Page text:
Those who know me more personally, know that speaking about Indigenous issues is something that I am rather passionate about, so much so that I am currently writing a Master's thesis on the role of land claim dispute settlements and whether they lead to reconciliation of the Indigenous-Canadian states. I have been an anti-pipelines supporter since high school and can recall debating the issue of pipelines on Indigenous lands in a social studies class in the 11th grade. Yet, I am apprehensive when it comes to more publicly writing about my thoughts on these issues out of a fear of judgement.
Over the last few weeks I have seen something incredible in impacting people around me through inspiring conversations, rallies, marches, and walk outs. I have had meaningful conversations about the right of the government on Indigenous lands, the right for Indigenous people and allies to protest, the idea of what is inconvenience and of reconciliation, and of a desire to gain a better understanding of what is truly at stake here. These conversations with friends, family, peers, coaches, and students in the last few weeks has inspired me. After months of losing a desire to write, I found something that has sparked passion in me again to put into words...
In December 2019 a court injunction was passed that allowed for the RCMP to forcibly remove barricades erected across Wet'suwet'en territory to block construction of the Coastal GasLink pipeline in northern British Columbia. In response, barricades across railways, bridges, ports, and urban intersections, as well as marches and rallies all across Canada broke out in support of the Wet'suwet'en people. These protests are in solidarity against the actions of the B.C. government and their refusal to engage with the Wet'suwet'en Hereditary Chiefs, and their disrespect to Indigenous rights to traditional lands. What is surprising is how quickly the solidarity protests spread and the national attention they have brought to the Wet'suwet'en issue. People who would have never thought twice about Indigenous people protesting a oil and gas pipeline in northern B.C. have suddenly been engaging in conversations on the matter.
I first learned of the Wet'suwet'en barricades over a year ago, when a Facebook video surfaced on my feed of RCMP officers who had forced their way through an anti-Coastal GasLink pipeline barricade on the Gitdumt'en Territory on January 7, 2019. The barricade was put up by Indigenous people who were singing and crying, trying to protect our lands, rights, and water, while the RCMP arrested fourteen unarmed peaceful protestors. I didn't hear anything of the issue again until a year later, when the issue of RCMP injunctions to remove protestors on Wet'suwet'en land became national news once again. This time however, the story did not fizzle out as most viral videos tend to do. This time the story travelled, mobilizing Indigenous people and allies, both young and old, into action. Yet, what these actions and protests mean for reconciliation is a huge issue.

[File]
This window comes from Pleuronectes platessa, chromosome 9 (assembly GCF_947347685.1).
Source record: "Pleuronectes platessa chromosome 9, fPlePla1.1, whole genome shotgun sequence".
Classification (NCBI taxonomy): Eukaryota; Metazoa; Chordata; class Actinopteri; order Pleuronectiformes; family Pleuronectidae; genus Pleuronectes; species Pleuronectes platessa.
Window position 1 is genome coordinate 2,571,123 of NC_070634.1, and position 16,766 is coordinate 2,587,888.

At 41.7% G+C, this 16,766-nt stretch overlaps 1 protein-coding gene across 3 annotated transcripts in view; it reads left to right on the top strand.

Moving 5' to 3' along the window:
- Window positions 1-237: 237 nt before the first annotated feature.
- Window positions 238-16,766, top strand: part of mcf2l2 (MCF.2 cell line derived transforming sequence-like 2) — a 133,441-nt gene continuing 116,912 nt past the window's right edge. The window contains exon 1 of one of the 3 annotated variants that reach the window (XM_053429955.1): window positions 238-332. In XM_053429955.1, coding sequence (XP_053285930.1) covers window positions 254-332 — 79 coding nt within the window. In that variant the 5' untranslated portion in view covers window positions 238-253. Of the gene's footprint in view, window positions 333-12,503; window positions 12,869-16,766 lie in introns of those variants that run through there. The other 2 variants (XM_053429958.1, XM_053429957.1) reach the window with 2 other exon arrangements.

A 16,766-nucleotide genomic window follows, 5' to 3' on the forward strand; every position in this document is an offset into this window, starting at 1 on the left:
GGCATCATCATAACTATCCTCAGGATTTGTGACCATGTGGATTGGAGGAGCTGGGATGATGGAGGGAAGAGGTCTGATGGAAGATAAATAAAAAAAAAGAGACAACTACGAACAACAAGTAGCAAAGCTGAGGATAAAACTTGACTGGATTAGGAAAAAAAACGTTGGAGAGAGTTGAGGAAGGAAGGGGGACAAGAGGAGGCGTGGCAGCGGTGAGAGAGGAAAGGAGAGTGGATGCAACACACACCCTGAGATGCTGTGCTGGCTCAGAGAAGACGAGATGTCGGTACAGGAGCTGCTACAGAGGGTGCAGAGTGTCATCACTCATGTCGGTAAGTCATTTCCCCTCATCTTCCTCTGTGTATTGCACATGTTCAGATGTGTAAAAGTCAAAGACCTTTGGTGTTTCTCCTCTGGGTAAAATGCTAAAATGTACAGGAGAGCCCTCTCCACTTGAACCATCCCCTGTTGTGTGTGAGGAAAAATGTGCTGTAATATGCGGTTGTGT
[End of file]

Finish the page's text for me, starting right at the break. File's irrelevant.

What is happening in Wet'suwet'en is not a new story. In fact, this is an issue that has been reoccurring over generations: from the history of treaties as "land surrenders," forced relocations of Indigenous people onto reservations, to stand offs against the Canadian state, like the 1990 Oka and 1995 Ipperwash Crises. The history of the colonial disposition of Indigenous people bleeds across the pages of Canadian history. This issue is by no means simple. There are many complexities surrounding this issue: the difference between Band Councils and Hereditary Chiefdom, the importance of the Indian Act, the Doctrine of Discovery, the Duty to Consult, historical vs. modern treaties, and what is Aboriginal Title in Canada. All of these issues are connected, and I could spend time writing a post on the importance of each of them.
A few weeks ago, I was listening to The Current for a segment on the Megan Brown case that had broke the week before. I was surprised to hear that within the same episode, there was a panel discussion on the Wet'suwet'en and solidarity protests that were gaining spirit across Canada. Listening to this panel, I felt troubled by the commentary and certain misrepresentations provided by the panelists. In the discussion, one panelist spoke of potentially seeing future modern treaty negotiations occurring; another comment was that the protestors' use of barricades across Canada as an example of Indigenous people exercising their democratic rights, showed that reconciliation was occurring in Canada.
The Current's panelist's comment on seeing a modern treaty in Wet'suwet'en is too simplistic. The modern treaty process encompasses the tradition of structural violence towards Indigenous people in Canada. The Comprehensive Claims Commission established in the 1970s to negotiate modern treaties with Indigenous nations where no historical treaties exist (this includes a large majority, but not all, of British Columbia, including the Wet'suwet'en territory). The modern treaty process requires the extinguishment of Indigenous rights to the land, what is usually referred to as "Aboriginal Title," which results in a formal transfer of Title to the Crown. This is seen as legal cession of Indigenous land to the Canadian government. The cession of land is required first before there can be any negotiation for Indigenous self-government. These negotiations are incredibly costly to Indigenous nations and reveal real power imbalances between Indigenous nations and the Canadian government. It should not be required for Indigenous people to have to surrender any of their rights in order to negotiate for self-determination. No one should ever be put this position of having to choose to surrender their rights.